Georgia Impact

Tybee government begins planning for rising seas

Tybee Island, Ga. – Tybee Island city councilmembers and officials, with assistance from environmental policy experts at the University of Georgia, Georgia Sea Grant and others, will take the first step to prepare for the consequences of continued sea level rise during public meetings Aug. 6-7.

The meetings are the first of a series of technical workshops that will be held with the City of Tybee Island and are part of a two-year sea level adaptation-planning project. UGA and Georgia Sea Grant will help municipal officials identify community assets that are vulnerable to flooding, storm surge, beach erosion and other concerns related to rising seas. They will then develop strategies in anticipation of the threats.

The project is a joint effort between the city government, the UGA Carl Vinson Institute of Government, Georgia Sea Grant, the Georgia Department of Natural Resources and UGA Marine Extension Service, with funding from the National Oceanic and Atmospheric Administration.

“Tybee’s leaders and residents have an excellent opportunity to understand how their island might be affected by rising waters and higher tides in the future,” said Jason Evans, an environmental sustainability analyst in the Vinson Institute’s environmental policy program. “The project will provide them with tools to make better-informed decisions and investments. We hope that the project will serve as a model for other coastal communities.”

The Tybee city council will meet with Evans and other project researchers Aug. 6 at 3 p.m. at Tybee Island City Hall to decide which island assets and infrastructure to include in the study. The public will be able to provide input during a comment period.

Sea levels at Tybee Island have been on the rise for decades. NOAA has been recording sea levels at nearby Fort Pulaski since 1935 and has documented a rise of approximately 10-11 inches since that time. Oceanographers expect the area to experience at least an additional six inches of sea level rise in the next 50 years.

Higher sea levels translate into greater encroachment along the coast. Assets potentially at risk include the Highway 80 causeway, water utility infrastructure, downtown business district and beachfront. Causeway flooding now happens regularly during extreme high tides. The city has adapted to these spring tide flooding events by retrofitting storm sewers in some neighborhoods.

“It is the responsibility of elected officials to plan for the long-term future of the community they represent and, in doing so, do whatever they can to help future elected officials make intelligent, well-informed choices,” said Tybee Mayor Jason Buelterman. “This study gives us an opportunity to do just that.”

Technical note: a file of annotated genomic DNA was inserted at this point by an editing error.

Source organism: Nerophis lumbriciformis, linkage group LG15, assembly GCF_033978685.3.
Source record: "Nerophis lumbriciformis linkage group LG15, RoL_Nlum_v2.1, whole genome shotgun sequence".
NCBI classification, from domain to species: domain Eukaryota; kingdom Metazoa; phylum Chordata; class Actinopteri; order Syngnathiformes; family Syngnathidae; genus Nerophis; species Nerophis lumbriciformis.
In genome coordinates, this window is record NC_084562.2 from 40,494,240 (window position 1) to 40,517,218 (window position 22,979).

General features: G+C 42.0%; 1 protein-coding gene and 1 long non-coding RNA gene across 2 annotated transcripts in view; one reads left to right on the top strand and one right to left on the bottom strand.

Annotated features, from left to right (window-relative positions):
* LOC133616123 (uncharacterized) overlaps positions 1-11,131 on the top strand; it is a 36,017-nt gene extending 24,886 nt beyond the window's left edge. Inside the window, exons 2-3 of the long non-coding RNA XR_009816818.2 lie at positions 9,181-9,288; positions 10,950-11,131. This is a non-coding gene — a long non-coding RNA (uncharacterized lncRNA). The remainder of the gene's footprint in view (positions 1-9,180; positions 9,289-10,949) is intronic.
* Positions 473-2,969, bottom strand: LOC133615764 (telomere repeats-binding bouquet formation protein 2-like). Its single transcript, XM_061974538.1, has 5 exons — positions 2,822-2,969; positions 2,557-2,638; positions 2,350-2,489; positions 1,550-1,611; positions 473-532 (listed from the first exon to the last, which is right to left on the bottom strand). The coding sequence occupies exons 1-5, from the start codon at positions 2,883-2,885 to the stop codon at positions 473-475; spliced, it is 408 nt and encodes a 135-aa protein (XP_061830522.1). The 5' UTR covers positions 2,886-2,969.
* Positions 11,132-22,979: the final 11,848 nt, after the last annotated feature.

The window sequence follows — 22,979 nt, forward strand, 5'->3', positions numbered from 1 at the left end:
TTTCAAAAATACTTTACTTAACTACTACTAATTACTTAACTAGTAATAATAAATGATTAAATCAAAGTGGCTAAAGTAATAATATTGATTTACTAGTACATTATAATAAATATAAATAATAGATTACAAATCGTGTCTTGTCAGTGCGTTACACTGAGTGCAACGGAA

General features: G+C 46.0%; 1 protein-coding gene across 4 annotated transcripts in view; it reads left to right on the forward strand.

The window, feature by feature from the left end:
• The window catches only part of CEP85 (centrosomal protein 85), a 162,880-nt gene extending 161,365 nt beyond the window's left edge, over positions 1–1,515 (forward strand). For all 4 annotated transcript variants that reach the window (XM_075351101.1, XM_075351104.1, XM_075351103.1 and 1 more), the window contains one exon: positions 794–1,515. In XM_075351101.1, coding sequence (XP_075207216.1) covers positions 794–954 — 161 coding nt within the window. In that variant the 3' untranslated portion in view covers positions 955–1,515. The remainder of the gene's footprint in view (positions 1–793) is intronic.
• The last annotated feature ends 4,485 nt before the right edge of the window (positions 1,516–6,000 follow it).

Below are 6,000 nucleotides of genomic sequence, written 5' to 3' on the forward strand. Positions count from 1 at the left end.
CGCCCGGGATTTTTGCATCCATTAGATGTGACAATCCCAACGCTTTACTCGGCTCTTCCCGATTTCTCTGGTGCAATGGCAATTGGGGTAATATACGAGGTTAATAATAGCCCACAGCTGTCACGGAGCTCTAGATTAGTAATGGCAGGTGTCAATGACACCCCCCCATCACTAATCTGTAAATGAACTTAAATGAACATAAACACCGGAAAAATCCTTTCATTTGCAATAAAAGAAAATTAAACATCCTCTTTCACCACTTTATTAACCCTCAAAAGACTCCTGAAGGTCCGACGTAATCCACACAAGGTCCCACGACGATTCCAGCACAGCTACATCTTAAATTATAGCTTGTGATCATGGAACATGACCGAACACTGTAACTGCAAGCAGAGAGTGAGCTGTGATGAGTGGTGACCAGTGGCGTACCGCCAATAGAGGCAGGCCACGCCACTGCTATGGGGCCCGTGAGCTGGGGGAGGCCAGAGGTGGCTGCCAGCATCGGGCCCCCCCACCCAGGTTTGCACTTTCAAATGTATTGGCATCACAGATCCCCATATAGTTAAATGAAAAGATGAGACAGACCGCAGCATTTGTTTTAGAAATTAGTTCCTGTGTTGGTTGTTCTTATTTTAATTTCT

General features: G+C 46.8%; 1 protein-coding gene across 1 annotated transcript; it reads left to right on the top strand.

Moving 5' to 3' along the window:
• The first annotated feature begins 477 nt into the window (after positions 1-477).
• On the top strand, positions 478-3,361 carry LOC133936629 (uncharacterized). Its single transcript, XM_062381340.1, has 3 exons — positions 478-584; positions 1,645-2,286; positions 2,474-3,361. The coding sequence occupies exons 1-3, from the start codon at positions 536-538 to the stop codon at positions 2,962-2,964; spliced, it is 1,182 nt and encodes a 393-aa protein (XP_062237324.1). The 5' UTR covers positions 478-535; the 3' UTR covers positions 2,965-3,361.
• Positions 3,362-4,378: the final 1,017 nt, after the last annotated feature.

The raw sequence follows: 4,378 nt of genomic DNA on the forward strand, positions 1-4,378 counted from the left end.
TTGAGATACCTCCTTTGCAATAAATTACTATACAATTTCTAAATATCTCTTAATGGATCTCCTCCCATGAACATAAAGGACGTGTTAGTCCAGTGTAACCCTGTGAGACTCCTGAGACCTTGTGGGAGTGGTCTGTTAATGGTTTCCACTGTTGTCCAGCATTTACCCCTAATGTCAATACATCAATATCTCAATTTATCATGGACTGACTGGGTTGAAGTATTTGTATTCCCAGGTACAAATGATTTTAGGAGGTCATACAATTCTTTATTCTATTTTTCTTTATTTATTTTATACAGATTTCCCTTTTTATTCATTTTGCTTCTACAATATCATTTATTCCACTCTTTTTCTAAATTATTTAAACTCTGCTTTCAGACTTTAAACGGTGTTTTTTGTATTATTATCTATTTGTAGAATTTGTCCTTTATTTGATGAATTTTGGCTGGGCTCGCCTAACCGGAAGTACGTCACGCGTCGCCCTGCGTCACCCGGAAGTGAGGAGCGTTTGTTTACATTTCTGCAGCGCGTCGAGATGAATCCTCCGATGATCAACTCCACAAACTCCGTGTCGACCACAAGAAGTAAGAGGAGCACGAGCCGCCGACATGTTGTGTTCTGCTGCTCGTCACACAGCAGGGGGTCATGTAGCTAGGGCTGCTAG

City officials involved in infrastructure and planning will meet with project researchers at city hall Aug. 7 at 9:30 a.m. to discuss the technical aspects of the project and share information about the city’s facilities.

After the Tybee city council decides which projections and community assets to include in the study, researchers will use computer-based models to estimate what may happen to the chosen assets depending on sea level rise. They will use a cost-benefit analysis tool called the Coastal Adaptation to Sea Level Rise Tool, or COAST, to estimate dollar value for potential losses and possible remedies. These might include raising roads, building dunes or moving facilities. The project will allow Tybee Island leaders to compare the advantages of different possible actions when making decisions for the future.

Georgia Sea Grant
Georgia Sea Grant is part of a national program within the National Oceanic and Atmospheric Administration that engages research and outreach expertise from colleges, universities and research institutes throughout Georgia in support of programs that promote the economic, cultural and environmental health of Georgia’s coast and local communities. Georgia Sea Grant is housed at UGA, a land- and sea-grant institution. For more information, see

UGA Carl Vinson Institute of Government
The Carl Vinson Institute of Government is a public service and outreach unit of UGA that helps build more effective governments through assistance and training for state and local government officials. For more information, see

City of Tybee Island
The City of Tybee Island, Ga., is on the outermost barrier island of the Savannah area coast. With a wild bird sanctuary, over three miles of ocean beaches, salt marshes on the Back River and eight miles of bike routes, outdoor recreation activities abound for visitors to this bicycle friendly community. As a key defense point to the important Savannah port, Tybee’s Fort Screven, Tybee Fort Theater, Fort Pulaski and the Tybee Island and Cockspur Lighthouses combine with the unique architectures of the island’s raised cottages to form a rich backdrop for history buffs. The Marine Science Center cooperates with Georgia’s DNR to protect threatened sea turtle species by searching for nests, protecting their eggs, and making sure hatchlings make it to sea. For more about the City of Tybee Island, see